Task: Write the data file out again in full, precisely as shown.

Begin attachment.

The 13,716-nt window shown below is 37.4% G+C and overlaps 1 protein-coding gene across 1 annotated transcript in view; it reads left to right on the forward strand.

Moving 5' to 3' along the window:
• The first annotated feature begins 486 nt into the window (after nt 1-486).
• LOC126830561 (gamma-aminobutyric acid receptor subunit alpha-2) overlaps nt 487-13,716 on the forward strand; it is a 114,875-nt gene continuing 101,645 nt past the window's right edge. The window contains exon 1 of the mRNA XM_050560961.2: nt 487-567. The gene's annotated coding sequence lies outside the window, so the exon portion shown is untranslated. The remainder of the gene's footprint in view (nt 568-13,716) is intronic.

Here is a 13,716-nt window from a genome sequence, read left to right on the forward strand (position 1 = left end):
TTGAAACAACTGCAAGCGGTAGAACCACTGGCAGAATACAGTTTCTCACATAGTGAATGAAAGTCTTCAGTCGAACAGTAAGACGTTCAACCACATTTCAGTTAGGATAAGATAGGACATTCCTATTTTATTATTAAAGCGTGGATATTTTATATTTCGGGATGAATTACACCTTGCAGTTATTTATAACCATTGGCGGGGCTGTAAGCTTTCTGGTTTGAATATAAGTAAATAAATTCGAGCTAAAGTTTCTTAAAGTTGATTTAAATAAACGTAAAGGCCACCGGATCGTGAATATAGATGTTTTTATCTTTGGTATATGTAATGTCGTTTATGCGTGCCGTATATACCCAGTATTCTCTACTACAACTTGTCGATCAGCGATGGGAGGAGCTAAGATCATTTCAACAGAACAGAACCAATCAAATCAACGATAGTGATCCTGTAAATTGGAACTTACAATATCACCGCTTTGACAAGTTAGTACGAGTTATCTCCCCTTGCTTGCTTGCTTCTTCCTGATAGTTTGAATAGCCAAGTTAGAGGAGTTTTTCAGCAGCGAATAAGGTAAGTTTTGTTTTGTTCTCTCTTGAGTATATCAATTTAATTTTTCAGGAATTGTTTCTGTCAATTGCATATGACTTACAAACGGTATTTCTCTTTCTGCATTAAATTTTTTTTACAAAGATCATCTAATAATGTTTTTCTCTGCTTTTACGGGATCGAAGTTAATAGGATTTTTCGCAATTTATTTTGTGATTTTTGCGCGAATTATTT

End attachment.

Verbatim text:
The 13,716-nt window shown below is 37.4% G+C and overlaps 1 protein-coding gene across 1 annotated transcript in view; it reads left to right on the forward strand.

Moving 5' to 3' along the window:
• The first annotated feature begins 486 nt into the window (after nt 1-486).
• LOC126830561 (gamma-aminobutyric acid receptor subunit alpha-2) overlaps nt 487-13,716 on the forward strand; it is a 114,875-nt gene continuing 101,645 nt past the window's right edge. The window contains exon 1 of the mRNA XM_050560961.2: nt 487-567. The gene's annotated coding sequence lies outside the window, so the exon portion shown is untranslated. The remainder of the gene's footprint in view (nt 568-13,716) is intronic.

Here is a 13,716-nt window from a genome sequence, read left to right on the forward strand (position 1 = left end):
TTGAAACAACTGCAAGCGGTAGAACCACTGGCAGAATACAGTTTCTCACATAGTGAATGAAAGTCTTCAGTCGAACAGTAAGACGTTCAACCACATTTCAGTTAGGATAAGATAGGACATTCCTATTTTATTATTAAAGCGTGGATATTTTATATTTCGGGATGAATTACACCTTGCAGTTATTTATAACCATTGGCGGGGCTGTAAGCTTTCTGGTTTGAATATAAGTAAATAAATTCGAGCTAAAGTTTCTTAAAGTTGATTTAAATAAACGTAAAGGCCACCGGATCGTGAATATAGATGTTTTTATCTTTGGTATATGTAATGTCGTTTATGCGTGCCGTATATACCCAGTATTCTCTACTACAACTTGTCGATCAGCGATGGGAGGAGCTAAGATCATTTCAACAGAACAGAACCAATCAAATCAACGATAGTGATCCTGTAAATTGGAACTTACAATATCACCGCTTTGACAAGTTAGTACGAGTTATCTCCCCTTGCTTGCTTGCTTCTTCCTGATAGTTTGAATAGCCAAGTTAGAGGAGTTTTTCAGCAGCGAATAAGGTAAGTTTTGTTTTGTTCTCTCTTGAGTATATCAATTTAATTTTTCAGGAATTGTTTCTGTCAATTGCATATGACTTACAAACGGTATTTCTCTTTCTGCATTAAATTTTTTTTACAAAGATCATCTAATAATGTTTTTCTCTGCTTTTACGGGATCGAAGTTAATAGGATTTTTCGCAATTTATTTTGTGATTTTTGCGCGAATTATTT